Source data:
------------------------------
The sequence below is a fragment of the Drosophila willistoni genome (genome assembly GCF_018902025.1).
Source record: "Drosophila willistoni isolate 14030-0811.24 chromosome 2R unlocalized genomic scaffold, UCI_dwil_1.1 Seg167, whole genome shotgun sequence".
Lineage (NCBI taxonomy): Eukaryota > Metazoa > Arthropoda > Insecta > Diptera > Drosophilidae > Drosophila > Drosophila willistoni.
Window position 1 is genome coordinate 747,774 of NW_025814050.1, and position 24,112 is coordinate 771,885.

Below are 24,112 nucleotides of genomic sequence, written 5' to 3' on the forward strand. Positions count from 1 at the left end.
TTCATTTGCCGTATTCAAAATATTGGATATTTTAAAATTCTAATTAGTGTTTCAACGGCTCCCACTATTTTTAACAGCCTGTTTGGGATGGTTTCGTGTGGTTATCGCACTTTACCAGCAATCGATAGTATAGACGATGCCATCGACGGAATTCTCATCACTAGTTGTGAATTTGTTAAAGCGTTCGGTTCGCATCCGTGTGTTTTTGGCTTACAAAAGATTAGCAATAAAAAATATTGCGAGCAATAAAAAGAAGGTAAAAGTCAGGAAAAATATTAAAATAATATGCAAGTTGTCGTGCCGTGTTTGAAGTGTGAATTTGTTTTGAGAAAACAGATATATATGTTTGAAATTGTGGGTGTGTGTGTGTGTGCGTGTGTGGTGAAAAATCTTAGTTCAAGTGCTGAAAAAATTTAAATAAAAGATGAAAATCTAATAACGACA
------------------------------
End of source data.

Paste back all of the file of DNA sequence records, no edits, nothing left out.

The sequence below is a fragment of the Drosophila willistoni genome (genome assembly GCF_018902025.1).
Source record: "Drosophila willistoni isolate 14030-0811.24 chromosome 2R unlocalized genomic scaffold, UCI_dwil_1.1 Seg167, whole genome shotgun sequence".
Lineage (NCBI taxonomy): Eukaryota > Metazoa > Arthropoda > Insecta > Diptera > Drosophilidae > Drosophila > Drosophila willistoni.
Window position 1 is genome coordinate 747,774 of NW_025814050.1, and position 24,112 is coordinate 771,885.

Below are 24,112 nucleotides of genomic sequence, written 5' to 3' on the forward strand. Positions count from 1 at the left end.
TTCATTTGCCGTATTCAAAATATTGGATATTTTAAAATTCTAATTAGTGTTTCAACGGCTCCCACTATTTTTAACAGCCTGTTTGGGATGGTTTCGTGTGGTTATCGCACTTTACCAGCAATCGATAGTATAGACGATGCCATCGACGGAATTCTCATCACTAGTTGTGAATTTGTTAAAGCGTTCGGTTCGCATCCGTGTGTTTTTGGCTTACAAAAGATTAGCAATAAAAAATATTGCGAGCAATAAAAAGAAGGTAAAAGTCAGGAAAAATATTAAAATAATATGCAAGTTGTCGTGCCGTGTTTGAAGTGTGAATTTGTTTTGAGAAAACAGATATATATGTTTGAAATTGTGGGTGTGTGTGTGTGTGCGTGTGTGGTGAAAAATCTTAGTTCAAGTGCTGAAAAAATTTAAATAAAAGATGAAAATCTAATAACGACA